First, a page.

Monthly Archives: March 2012

I get my information on databases, datastores, big-data, etc… primarily from 3 bloggers: Todd Hoff of High Scalability, Alex Popescu of myNOSQL, and Curt Monash of DBMS2. Each of them specialises in different areas and each has their own style and purpose, taken as a whole, they cover a lot of ground w/o a lot of dilution.

In 2-10 years you will look back at Todd Hoff’s blog High Scalability and it will contain everything that is happening right now. He has a keen insight into which technologies are fads and which technologies may lead to big changes, and he is not at all full of shit, which is next to impossible given this task. He dabbles in reporting on truly innovative technologies and he actually understands them. His style is strictly-facts and he rarely bad mouths people/ideas/stuff. His blog is the remedy for the hardened cynic that thinks we are making no important advances. His weekly “Stuff the Internet says on Scalability”, is ALWAYS good for at least 3 links to stuff I find interesting (which is 3 links higher than every other summarized email I get).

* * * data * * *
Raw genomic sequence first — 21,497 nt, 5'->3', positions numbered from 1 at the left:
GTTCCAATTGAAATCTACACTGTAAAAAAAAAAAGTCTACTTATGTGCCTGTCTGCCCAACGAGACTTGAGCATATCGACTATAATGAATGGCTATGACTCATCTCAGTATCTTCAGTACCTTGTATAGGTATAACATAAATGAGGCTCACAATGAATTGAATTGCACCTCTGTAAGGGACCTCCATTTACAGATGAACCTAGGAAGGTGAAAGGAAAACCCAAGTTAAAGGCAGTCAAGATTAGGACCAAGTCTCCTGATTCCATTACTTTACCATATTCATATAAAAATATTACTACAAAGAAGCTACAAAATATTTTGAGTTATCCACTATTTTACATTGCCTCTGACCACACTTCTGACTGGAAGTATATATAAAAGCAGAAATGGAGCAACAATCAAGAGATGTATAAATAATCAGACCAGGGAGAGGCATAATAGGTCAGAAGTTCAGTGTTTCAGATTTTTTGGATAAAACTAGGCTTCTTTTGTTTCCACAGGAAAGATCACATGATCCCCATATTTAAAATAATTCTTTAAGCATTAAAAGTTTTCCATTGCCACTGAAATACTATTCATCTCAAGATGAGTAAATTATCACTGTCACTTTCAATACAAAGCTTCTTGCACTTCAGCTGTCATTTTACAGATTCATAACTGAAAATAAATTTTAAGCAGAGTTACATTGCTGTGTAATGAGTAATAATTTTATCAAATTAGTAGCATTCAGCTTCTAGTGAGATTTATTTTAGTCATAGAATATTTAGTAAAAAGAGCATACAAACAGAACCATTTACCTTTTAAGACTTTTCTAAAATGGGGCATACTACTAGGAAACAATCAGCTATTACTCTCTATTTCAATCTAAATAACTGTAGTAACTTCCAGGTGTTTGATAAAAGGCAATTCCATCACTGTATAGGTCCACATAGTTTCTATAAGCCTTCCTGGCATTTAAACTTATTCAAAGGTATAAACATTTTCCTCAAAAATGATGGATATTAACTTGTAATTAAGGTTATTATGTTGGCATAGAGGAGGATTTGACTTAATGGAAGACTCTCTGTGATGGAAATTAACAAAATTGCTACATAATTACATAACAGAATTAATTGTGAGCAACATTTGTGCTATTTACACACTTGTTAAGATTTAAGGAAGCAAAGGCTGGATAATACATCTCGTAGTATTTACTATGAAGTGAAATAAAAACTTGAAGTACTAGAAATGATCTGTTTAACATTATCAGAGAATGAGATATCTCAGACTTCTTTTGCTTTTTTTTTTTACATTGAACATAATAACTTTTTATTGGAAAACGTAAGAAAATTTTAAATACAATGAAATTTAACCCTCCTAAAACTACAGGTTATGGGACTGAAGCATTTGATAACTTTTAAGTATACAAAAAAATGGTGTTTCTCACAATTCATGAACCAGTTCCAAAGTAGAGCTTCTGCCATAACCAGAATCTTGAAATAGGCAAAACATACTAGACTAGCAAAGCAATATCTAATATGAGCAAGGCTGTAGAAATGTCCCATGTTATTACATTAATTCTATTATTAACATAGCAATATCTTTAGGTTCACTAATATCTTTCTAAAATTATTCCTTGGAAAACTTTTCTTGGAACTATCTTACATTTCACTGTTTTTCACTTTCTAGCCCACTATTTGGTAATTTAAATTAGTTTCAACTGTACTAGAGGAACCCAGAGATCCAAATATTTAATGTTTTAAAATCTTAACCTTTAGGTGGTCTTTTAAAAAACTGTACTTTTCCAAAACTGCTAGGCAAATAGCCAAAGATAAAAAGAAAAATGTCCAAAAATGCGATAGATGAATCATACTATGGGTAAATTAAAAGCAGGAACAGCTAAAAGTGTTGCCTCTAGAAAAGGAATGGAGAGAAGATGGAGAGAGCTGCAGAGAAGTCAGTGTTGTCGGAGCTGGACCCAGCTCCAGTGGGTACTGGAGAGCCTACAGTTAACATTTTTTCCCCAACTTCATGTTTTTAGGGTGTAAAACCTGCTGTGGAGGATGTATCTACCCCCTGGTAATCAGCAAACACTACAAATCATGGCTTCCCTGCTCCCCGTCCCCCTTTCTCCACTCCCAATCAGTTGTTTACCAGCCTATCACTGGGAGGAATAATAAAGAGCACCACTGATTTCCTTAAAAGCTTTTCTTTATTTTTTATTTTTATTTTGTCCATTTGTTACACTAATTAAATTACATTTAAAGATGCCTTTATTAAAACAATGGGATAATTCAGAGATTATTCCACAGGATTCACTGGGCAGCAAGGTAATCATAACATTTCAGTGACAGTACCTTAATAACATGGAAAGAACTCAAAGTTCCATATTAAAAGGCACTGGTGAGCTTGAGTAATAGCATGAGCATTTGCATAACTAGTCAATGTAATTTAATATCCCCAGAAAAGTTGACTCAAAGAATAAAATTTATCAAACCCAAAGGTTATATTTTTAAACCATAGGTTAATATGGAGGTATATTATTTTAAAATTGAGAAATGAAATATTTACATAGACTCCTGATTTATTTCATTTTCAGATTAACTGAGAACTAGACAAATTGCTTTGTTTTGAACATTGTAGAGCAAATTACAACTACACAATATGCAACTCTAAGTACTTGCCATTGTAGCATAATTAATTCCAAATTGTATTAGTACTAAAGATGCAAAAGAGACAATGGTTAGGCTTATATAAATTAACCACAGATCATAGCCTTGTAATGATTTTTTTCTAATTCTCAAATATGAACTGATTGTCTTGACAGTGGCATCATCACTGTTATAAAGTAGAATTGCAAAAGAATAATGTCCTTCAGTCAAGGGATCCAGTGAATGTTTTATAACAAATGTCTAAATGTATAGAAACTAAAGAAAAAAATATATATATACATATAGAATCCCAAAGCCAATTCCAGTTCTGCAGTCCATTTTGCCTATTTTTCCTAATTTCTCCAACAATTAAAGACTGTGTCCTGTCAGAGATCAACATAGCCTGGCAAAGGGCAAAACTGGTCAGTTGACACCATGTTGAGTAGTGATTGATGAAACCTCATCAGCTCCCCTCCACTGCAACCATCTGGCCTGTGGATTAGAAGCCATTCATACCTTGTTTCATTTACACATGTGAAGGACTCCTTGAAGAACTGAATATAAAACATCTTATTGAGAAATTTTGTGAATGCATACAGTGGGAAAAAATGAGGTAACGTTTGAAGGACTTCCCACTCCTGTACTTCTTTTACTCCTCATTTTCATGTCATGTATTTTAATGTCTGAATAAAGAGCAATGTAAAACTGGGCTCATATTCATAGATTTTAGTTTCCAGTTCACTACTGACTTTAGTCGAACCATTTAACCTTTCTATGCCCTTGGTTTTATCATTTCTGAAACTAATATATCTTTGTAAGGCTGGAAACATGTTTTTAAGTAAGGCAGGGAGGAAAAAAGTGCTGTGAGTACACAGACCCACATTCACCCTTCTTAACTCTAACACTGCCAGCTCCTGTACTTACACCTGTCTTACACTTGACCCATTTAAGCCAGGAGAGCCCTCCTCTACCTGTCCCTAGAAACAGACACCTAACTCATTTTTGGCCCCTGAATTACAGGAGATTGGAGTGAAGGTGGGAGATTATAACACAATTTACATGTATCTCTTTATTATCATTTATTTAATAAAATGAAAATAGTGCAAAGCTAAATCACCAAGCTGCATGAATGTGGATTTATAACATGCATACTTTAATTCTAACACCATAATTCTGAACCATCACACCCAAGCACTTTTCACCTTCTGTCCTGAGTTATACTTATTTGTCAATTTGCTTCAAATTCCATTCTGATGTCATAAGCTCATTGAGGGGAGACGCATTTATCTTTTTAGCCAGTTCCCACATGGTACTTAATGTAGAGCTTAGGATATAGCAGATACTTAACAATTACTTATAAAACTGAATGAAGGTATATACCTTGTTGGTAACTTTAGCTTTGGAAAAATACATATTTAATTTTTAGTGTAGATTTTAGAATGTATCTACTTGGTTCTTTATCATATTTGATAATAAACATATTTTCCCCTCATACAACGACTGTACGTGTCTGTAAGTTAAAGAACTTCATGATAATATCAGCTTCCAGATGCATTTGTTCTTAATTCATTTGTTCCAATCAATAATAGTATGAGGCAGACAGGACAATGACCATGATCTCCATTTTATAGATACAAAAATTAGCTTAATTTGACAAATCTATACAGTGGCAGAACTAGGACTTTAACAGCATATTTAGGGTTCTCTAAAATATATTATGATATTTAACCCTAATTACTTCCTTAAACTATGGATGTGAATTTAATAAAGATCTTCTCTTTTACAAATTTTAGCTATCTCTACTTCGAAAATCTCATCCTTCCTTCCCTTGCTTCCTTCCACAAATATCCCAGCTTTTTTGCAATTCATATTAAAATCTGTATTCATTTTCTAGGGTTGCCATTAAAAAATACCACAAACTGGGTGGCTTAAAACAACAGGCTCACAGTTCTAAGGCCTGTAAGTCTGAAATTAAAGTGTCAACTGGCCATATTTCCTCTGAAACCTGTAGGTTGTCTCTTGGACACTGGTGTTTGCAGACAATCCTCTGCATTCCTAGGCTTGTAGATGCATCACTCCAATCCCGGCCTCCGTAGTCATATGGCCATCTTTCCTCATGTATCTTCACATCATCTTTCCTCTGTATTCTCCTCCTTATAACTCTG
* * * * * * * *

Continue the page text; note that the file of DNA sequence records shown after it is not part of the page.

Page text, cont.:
Alex Popescu is the go to guy for NOSQL. Alex Popescu’s blog myNSOSQL covers the ENTIRE NOSQL gambit (GraphDB’s, DocumentStores, KeyValueStores, Hadoop/Mapreduce, etc…). He quickly sees thru most of the bullshit in the NOSQL world, and clearly explains the differences in a movement that is full of confusion. He likes to tear people’s points apart, his points are valid and he also blasts NOSQL ideas/approaches/etc… when they have it coming. His tweet stream (@al3xandru) is a raging river of NOSQL information, it will keep you on top of the NOSQL game (once you learn how to wade thru it), plug into it, and you can be up on most of NOSQL in probably a month.

Curt Monash knows the RDBMS market, especially the analytics market, better than you know anything 🙂 He has been in the game forever, and he earns money w/ his blog DBMS2, so it cant be called 100% objective, but he has the type of abrasive personality that is only comfortable telling mostly the truth, so IMO the info in his blog is basically objective. RDBMS technologies are relatively very mature, advanced, and widespread, so having a good summary of what is going on in that market is a MUST for any fan of data. Monash is a definitions junky, which can be boring/tiring to read, but it represents a mature approach and does help make sense of such a large, complicated, and polluted-by-enterprise-generated-bullshit market. Having a guy w/ such experience who is still very up to date, reporting on one of the oldest (yet most active) fields in computing is of great value to all of us.

In conclusion:
Real smart people are reading these 3 blogs, learning what other real smart people are doing, and forming new even smarter ideas. For this to happen a medium of information exchange that does not waste smart peoples’ time, doesn’t insult smart peoples’ intelligence w/ obvious marketing ploys, and is written in a style that sparks their imagination, is required. So go read their blogs, you will learn stuff 🙂